“It will be over when it finish.”
Neil Mach


“No war is over until the enemy says it’s over. We may think it over, we may declare it over, but in fact, the enemy gets a vote.”

James Mattis


I was on a zoom call with six other people discussing world issues when one of the people stated, unequivocally, the war is over. He was referring to the war between Ukraine and Russia. He is right. For all intents and purposes, the war is over, stuck in a stalemate within which neither country will be able to attend 100% of what it desires.

Ukraine will continue to receive significant amounts of armaments with which to either go on the offensive or use on the defensive. That support will increasingly come from Europe and the EU rather than the United States (as it should). Russia will seek to only utilize as much energy and resources and money as needed to keep Ukraine from having a dominant offensive effort and to maintain a defensive posture. It’s a stalemate within which from this point on the losers are the people, economies, and peace. You can debate this position or not, but from here on in this piece I offer an agreement solution. As a preface to that solution, I will say no one will get exactly what they want. Ukraine certainly deserves to be an autonomous country maintaining its natural geography including Crimea and the eastern provinces which Russia claims as its own. Russia deserves nothing. They don’t deserve one inch of Ukrainian soil. That said. Any solution at this point needs to take into consideration the reality of the existing situation

Which leads me to a possible agreement.

First, as a baseline to all the other things that I will suggest as part of the agreement, Ukraine immediately becomes a member in NATO and the EU. Without that the remainder of my suggestions almost become moot. I insure he integrity of Ukrainian geography and interests from his point forward. Included in what would be considered Ukraine in that agreement is Crimea. I will come back to Crimea after I complete the other thoughts. This establishes the integrity of Ukraine geography completely supported by NATO and EU.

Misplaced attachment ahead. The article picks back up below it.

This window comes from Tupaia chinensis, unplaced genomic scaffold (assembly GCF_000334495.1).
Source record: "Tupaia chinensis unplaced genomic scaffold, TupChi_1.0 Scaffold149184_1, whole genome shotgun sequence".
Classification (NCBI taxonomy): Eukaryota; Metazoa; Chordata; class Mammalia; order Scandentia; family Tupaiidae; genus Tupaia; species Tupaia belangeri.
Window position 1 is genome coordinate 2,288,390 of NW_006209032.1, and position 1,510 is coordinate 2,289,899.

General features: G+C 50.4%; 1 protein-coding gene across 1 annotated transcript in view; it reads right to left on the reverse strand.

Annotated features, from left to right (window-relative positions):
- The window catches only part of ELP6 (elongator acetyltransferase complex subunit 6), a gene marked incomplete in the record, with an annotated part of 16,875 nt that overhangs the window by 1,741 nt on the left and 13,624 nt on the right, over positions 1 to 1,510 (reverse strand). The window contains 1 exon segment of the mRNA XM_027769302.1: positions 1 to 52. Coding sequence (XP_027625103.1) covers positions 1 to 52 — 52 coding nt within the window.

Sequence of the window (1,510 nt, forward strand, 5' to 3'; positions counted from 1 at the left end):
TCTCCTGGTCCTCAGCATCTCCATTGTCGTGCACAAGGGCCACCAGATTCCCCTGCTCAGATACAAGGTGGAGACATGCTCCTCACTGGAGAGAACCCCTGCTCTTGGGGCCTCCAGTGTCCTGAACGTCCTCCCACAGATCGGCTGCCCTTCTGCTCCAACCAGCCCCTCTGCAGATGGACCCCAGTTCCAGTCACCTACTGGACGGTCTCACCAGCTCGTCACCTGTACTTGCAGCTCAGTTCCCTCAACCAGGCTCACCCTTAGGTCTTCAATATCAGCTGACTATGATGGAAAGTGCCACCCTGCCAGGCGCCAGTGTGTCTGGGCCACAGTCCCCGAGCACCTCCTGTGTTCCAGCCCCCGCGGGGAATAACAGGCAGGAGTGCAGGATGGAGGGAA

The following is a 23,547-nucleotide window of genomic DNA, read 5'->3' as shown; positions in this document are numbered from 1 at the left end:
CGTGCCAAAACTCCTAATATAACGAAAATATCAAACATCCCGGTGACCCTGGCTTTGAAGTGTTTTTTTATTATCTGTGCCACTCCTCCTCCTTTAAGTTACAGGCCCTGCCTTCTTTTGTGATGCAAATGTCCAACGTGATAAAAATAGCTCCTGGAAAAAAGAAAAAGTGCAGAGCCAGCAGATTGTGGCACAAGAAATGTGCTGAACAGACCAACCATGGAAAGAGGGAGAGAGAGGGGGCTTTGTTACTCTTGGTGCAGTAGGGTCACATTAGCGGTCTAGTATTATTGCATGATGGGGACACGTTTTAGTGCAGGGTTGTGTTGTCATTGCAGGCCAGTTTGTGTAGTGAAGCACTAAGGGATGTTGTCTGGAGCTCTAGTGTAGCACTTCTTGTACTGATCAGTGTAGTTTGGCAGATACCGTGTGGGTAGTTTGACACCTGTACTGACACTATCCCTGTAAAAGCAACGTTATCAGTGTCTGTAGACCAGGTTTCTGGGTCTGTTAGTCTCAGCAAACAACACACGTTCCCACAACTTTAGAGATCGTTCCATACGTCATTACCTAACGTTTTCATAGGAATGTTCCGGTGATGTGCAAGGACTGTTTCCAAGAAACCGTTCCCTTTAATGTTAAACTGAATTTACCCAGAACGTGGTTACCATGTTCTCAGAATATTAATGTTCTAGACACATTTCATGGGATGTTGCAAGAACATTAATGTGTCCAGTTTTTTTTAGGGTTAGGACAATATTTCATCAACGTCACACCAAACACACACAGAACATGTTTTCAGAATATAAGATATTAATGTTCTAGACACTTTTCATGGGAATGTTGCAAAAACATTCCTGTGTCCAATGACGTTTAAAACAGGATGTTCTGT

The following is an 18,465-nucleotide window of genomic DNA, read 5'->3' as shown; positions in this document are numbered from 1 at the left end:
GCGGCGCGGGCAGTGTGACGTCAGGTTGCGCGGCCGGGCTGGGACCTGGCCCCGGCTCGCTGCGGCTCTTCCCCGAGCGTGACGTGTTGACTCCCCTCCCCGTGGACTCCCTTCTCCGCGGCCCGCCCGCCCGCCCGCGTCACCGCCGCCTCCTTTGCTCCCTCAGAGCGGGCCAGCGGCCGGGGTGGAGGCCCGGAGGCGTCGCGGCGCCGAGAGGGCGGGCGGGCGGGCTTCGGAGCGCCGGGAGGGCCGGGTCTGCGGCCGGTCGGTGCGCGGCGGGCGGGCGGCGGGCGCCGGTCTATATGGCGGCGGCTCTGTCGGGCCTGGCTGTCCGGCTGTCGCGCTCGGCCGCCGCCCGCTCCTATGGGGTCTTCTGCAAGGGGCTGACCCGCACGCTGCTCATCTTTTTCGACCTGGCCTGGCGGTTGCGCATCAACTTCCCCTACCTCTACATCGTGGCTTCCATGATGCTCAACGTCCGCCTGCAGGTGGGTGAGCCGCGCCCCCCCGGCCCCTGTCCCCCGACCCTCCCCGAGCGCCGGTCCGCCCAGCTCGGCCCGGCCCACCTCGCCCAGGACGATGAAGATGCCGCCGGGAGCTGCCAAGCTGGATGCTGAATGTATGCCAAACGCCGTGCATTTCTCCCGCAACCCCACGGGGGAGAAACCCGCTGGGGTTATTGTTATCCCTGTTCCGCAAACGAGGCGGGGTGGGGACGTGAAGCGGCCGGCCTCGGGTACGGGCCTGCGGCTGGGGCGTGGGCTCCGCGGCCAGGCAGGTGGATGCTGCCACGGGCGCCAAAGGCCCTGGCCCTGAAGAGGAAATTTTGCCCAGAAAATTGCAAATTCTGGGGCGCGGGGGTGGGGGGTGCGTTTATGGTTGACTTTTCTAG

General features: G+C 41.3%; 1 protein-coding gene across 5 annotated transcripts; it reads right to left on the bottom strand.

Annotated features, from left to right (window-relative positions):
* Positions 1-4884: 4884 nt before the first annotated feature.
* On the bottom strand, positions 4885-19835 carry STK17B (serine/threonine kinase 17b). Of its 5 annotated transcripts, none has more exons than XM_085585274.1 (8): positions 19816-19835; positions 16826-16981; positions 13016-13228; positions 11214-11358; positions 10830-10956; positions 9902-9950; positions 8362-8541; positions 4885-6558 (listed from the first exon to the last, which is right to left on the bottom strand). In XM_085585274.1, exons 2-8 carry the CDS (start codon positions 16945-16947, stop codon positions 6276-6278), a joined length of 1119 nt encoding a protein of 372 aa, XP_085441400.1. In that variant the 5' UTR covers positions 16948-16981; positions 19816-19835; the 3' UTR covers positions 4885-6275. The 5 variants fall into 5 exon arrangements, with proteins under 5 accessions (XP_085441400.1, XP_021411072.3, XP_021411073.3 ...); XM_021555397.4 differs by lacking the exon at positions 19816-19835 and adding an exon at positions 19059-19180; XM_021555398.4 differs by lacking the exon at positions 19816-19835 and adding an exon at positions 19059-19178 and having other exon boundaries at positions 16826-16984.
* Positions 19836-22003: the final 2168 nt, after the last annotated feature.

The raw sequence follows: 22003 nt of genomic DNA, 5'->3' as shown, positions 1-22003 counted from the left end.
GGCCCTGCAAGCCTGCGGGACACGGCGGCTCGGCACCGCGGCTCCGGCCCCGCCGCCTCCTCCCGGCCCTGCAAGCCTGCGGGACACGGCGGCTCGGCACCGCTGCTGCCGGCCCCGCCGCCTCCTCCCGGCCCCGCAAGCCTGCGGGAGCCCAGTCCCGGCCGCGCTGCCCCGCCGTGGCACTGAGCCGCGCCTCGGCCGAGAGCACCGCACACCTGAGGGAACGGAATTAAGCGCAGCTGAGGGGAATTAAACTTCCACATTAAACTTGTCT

Second, what does not get included into what would be considered NATO/EU Ukraine geography would be the western provinces which include parts of Donetsk and Luhansk regions as temporarily occupied and uncontrolled territories. This geography currently has Russia de facto governance as occupiers since 2014. For that geography I suggest it resides neither in Ukraine nor in Russia, offering Russia a buffer zone by making them an autonomous state. It has its own governance, own economy, and own relationships with other countries. I would suggest some fashion of stewardship to ensure all parties involved permit this region to establish its own autonomous government. That oversight could be a combination of some EU states, possibly China, and some other nonaffiliated country.

Third, in all other pieces of geography where Russia soldiers currently are in place, they are removed back to Russia and that geography is reinstated as part of Ukraine sovereignty. And yes, this includes Crimea.